With more than 6,200 employees and an annual payroll around $600 million, IBM Austin is the largest research and development organization in Texas. Locally, IBM employees contribute to a wide breadth of IT disciplines.  Austin is the development headquarters for IBM System p Unix servers and IBM Tivoli systems management software. Additionally, the site hosts several technology labs, including the IBM Austin Research Lab, which focuses on power-aware computer systems;  the Solutions Experience Lab, which provides solutions for industries based on open standards and new technologies; the Accessibility Lab, which explores technologies to make life easier for people with disabilities, and an Extreme Blue Lab where university students use IBM resources to solve real life challenges.

In Austin, IBM engineers also craft industry solutions using IBM WebSphere Commerce, a Web-based commerce platform; Rational brand business process management software; and the Power family of microprocessors.

In October 2001, IBM Research introduced the term “Autonomic Computing” and published the Autonomic Computing Manifesto, a call to action to the industry and an overview of autonomic, or self-managing, computing systems. Once considered science fiction, today autonomic technology is one of the greatest drivers of innovation in computing, addressing one of the most important obstacles in the industry: complexity. Over the past six years, IBM's Austin site has contributed hundreds of new autonomic features, including server system provisioning automation; system and microprocessor workload partitioning; and many other areas of automated system management. Through the Linux Technology Center and other local teams, IBM has made significant contributions to several open standards that help reduce complexity in otherwise complicated, heterogeneous data centers.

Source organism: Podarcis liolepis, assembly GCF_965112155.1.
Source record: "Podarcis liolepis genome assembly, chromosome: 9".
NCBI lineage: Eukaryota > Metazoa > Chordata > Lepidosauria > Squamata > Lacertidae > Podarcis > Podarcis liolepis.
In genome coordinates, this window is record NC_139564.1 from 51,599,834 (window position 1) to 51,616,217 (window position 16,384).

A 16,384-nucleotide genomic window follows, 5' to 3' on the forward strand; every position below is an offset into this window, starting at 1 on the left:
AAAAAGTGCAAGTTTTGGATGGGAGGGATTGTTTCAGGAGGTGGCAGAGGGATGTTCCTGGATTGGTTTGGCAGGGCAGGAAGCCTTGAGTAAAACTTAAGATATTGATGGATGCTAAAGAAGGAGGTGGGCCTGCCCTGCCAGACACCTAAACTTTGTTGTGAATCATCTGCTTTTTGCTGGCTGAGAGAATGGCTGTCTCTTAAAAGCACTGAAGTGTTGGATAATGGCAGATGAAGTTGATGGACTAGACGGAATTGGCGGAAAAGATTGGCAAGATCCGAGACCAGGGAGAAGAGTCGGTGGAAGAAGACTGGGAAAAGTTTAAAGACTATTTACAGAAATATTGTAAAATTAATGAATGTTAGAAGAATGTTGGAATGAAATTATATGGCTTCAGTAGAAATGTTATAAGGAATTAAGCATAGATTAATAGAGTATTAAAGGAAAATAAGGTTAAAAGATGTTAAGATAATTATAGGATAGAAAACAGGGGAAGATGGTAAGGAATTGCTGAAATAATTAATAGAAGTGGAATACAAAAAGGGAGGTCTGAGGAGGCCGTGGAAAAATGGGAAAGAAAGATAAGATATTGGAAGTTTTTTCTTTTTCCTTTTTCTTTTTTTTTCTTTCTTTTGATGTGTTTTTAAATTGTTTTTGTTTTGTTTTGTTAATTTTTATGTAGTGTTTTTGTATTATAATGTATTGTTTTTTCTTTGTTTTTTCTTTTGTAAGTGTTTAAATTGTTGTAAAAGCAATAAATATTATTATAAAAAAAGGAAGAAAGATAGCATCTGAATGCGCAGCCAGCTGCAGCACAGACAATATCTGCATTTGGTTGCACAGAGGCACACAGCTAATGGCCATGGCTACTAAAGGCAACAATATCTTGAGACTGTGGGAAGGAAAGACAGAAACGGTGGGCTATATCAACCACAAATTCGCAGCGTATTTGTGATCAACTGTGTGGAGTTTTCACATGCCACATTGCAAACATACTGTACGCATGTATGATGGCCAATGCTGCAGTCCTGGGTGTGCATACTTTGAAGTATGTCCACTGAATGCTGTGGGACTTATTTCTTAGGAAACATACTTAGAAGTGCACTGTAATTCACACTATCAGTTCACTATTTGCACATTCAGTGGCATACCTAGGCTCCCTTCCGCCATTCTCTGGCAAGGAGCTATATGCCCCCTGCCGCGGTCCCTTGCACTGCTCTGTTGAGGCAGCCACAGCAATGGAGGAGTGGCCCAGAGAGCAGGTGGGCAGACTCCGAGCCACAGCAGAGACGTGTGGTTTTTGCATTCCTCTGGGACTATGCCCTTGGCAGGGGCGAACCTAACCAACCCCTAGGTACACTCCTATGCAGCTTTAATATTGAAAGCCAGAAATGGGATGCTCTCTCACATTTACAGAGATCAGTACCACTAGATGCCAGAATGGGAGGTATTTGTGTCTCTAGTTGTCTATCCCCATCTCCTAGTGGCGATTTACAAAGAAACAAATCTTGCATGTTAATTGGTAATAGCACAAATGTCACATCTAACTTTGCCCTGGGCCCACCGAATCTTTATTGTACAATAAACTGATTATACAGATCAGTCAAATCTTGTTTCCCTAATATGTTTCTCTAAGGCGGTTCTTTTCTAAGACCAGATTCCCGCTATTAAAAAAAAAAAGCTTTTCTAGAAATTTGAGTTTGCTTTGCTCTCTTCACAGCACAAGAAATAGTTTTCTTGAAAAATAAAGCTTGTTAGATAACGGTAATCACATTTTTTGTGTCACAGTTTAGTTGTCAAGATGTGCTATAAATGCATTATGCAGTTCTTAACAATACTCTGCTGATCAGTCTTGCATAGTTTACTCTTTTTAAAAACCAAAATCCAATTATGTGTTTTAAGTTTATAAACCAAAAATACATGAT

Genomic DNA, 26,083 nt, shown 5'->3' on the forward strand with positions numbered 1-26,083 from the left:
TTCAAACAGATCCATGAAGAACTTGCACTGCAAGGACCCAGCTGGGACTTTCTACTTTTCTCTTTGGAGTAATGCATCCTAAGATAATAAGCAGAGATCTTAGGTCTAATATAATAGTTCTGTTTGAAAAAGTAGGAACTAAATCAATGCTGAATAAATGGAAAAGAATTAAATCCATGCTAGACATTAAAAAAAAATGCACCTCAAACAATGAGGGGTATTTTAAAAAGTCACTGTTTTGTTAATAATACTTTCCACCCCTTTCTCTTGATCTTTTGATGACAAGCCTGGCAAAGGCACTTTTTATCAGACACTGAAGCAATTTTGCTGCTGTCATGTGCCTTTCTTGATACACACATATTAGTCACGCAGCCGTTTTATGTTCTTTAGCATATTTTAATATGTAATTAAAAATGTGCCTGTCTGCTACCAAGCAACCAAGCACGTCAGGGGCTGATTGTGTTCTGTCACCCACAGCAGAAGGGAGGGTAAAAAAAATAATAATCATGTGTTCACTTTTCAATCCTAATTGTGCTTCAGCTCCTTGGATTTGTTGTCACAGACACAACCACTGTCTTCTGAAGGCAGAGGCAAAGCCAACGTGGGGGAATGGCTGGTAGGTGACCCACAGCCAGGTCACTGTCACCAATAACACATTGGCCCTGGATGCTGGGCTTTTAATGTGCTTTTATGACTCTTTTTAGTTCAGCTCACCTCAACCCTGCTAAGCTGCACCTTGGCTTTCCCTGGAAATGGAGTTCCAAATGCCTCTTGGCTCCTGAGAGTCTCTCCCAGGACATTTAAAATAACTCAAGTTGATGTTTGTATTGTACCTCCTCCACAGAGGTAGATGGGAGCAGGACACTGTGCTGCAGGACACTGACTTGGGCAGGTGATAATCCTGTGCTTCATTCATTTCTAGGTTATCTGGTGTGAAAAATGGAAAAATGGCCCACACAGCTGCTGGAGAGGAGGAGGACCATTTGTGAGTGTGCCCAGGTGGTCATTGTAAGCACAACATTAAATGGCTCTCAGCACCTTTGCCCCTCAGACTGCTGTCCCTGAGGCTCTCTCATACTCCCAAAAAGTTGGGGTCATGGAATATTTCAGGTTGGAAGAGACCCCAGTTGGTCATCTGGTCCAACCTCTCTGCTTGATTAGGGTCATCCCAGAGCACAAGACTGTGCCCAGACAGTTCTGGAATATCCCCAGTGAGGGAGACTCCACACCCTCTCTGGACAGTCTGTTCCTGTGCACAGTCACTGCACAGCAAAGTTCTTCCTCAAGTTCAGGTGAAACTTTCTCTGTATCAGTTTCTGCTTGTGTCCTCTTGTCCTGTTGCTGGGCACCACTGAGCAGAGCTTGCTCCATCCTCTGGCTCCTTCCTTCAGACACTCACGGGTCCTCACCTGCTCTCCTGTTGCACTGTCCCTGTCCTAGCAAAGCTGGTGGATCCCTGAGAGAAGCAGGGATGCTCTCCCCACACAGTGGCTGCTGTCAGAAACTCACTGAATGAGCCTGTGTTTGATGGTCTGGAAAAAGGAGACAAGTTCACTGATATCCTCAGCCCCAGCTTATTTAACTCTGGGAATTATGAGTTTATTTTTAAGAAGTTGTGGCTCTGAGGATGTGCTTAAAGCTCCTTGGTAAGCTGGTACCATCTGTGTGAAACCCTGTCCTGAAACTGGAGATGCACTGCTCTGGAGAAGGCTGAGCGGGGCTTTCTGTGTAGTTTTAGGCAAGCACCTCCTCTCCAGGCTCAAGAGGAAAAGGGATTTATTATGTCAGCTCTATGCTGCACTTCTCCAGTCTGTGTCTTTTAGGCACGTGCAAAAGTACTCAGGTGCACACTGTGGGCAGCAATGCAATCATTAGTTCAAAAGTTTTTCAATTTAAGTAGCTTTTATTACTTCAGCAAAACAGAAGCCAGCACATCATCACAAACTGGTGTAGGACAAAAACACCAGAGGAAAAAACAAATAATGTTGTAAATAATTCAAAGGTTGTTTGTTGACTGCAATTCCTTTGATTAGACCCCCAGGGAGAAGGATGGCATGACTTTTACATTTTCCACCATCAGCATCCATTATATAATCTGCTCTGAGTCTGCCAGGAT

Technologies that will be demonstrated include:

World Community Grid: The World Community Grid is the largest public, global humanitarian effort in existence that applies the unused computing power of individual computers to help solve difficult societal issues. The Grid currently links 700,000 computers. Projects that have been run on the World Community Grid to date include FightAIDS@Home, which completed five years of HIV/AIDS research in just six months.

Data Center Power Management Research: One of eight global IBM Research Labs, the IBM Research Lab in Austin focuses on researching computer system power management. Currently, $16 billion is spent annually on energy bills for running data centers worldwide. This research project uses IBM’s Autonomic Computing self-managing technology to help reduce wasted power with computer system provisioning. It represents an integrated, autonomic data center power management solution for all kinds of business types.

QED Wiki/Tivoli Mashup: Mashup Makers, considered to be the next generation of the Internet, or Web 2.0, make information management more efficient. QEDWiki Mashup Maker is used as an assembly environment for all kinds of business operations. The demo shows mixed capabilities from multiple Tivoli software products on a single, easily customized user interface, allowing activities or systems to be centrally managed using Web 2.0 technology. It can be applied to many industries that require integrated operations.  For example, a shipping company might use this technology to give ship operators a glimpse of weather predictions and ocean currents, while headquarters, receivers and clients could use the technology to check the status of cargo on the vessel.

Made in IBM Labs
IBM has a network of more than 60 research and development labs around the globe that collaborate on advanced solutions for clients. IBM’s laboratory population includes 28,000 researchers, developers and engineers. Twenty percent of them work directly with clients. In 2006, the labs conducted more than 10,000 engagements with clients.